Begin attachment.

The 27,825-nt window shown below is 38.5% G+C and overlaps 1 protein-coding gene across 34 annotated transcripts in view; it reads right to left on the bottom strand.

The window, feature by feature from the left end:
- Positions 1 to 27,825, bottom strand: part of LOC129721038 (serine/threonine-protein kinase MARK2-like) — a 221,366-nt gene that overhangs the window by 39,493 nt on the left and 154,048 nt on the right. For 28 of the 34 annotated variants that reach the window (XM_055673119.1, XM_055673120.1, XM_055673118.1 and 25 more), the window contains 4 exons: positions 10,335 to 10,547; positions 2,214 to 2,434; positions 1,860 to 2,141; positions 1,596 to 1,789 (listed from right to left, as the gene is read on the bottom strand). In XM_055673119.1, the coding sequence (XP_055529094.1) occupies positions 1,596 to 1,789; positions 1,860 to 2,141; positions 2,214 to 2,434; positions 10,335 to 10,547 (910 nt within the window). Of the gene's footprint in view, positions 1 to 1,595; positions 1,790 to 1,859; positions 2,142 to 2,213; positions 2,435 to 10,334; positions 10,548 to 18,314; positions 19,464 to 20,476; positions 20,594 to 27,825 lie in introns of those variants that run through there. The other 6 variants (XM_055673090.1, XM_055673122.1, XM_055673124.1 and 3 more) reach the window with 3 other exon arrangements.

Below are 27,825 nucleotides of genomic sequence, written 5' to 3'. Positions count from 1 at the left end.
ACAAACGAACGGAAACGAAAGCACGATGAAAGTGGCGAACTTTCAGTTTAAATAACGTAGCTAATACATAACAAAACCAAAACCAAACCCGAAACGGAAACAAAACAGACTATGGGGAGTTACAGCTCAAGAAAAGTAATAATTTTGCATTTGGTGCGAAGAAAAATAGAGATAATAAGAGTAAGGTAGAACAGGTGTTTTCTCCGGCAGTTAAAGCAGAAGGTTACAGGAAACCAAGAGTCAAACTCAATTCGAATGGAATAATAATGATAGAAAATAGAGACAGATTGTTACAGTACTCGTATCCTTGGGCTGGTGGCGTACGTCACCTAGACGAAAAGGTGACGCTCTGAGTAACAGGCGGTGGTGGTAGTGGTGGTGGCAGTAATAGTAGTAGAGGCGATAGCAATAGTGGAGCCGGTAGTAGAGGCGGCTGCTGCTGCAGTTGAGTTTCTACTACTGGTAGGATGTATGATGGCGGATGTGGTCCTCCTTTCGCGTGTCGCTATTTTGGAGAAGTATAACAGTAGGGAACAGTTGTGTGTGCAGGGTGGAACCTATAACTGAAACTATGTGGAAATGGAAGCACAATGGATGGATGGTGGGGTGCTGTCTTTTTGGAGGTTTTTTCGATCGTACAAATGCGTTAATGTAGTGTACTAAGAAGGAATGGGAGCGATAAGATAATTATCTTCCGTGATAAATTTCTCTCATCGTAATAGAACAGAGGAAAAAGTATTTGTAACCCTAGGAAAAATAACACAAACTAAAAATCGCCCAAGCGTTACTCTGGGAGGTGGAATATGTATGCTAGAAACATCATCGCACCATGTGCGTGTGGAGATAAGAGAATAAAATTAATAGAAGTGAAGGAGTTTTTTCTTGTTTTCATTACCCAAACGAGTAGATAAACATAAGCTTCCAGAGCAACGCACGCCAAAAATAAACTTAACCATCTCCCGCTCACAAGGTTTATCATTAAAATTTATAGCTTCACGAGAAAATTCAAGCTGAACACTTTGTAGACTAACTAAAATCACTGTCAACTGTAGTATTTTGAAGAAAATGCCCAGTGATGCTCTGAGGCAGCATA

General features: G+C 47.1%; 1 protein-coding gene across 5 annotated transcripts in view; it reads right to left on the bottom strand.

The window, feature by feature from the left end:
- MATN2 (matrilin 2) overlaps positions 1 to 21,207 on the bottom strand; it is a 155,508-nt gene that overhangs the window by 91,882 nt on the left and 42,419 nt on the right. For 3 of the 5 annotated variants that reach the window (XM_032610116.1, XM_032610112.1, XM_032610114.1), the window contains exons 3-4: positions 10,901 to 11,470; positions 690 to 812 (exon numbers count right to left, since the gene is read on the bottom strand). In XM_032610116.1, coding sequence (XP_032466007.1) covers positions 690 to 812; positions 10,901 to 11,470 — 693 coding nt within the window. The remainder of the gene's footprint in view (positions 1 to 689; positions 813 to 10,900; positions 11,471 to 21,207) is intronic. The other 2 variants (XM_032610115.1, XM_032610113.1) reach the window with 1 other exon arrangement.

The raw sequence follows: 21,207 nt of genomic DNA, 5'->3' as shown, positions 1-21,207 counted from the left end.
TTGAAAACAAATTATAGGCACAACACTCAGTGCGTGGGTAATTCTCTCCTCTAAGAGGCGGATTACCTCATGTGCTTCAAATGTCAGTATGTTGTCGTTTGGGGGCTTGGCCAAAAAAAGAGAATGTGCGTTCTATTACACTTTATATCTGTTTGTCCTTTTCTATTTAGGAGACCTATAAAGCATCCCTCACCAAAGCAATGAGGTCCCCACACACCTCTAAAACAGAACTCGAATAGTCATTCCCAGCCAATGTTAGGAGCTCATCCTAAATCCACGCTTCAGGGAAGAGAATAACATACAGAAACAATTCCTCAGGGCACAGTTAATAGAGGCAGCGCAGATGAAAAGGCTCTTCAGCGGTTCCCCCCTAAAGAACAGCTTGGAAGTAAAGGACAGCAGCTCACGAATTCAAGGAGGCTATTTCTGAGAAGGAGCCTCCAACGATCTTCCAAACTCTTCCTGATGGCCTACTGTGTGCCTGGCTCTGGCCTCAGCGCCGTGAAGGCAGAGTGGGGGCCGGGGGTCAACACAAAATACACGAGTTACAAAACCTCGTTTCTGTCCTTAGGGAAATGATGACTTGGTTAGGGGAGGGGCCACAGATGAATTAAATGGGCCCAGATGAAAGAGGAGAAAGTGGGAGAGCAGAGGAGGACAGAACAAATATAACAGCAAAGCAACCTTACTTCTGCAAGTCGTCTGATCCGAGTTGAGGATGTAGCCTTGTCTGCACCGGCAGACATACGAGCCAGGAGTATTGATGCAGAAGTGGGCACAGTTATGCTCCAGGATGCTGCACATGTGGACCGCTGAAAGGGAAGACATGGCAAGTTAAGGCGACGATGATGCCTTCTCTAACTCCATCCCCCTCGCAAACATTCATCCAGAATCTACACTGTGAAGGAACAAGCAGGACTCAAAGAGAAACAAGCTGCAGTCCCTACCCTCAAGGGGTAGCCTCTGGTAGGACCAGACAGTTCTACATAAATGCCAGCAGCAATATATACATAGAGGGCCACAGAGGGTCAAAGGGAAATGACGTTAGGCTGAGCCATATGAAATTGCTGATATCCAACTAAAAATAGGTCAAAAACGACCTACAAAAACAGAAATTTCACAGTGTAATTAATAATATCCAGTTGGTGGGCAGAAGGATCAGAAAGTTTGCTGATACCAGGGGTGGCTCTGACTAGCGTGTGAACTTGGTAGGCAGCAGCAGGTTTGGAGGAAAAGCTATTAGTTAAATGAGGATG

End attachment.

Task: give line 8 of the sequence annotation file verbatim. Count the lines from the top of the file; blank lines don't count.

- MATN2 (matrilin 2) overlaps positions 1 to 21,207 on the bottom strand; it is a 155,508-nt gene that overhangs the window by 91,882 nt on the left and 42,419 nt on the right. For 3 of the 5 annotated variants that reach the window (XM_032610116.1, XM_032610112.1, XM_032610114.1), the window contains exons 3-4: positions 10,901 to 11,470; positions 690 to 812 (exon numbers count right to left, since the gene is read on the bottom strand). In XM_032610116.1, coding sequence (XP_032466007.1) covers positions 690 to 812; positions 10,901 to 11,470 — 693 coding nt within the window. The remainder of the gene's footprint in view (positions 1 to 689; positions 813 to 10,900; positions 11,471 to 21,207) is intronic. The other 2 variants (XM_032610115.1, XM_032610113.1) reach the window with 1 other exon arrangement.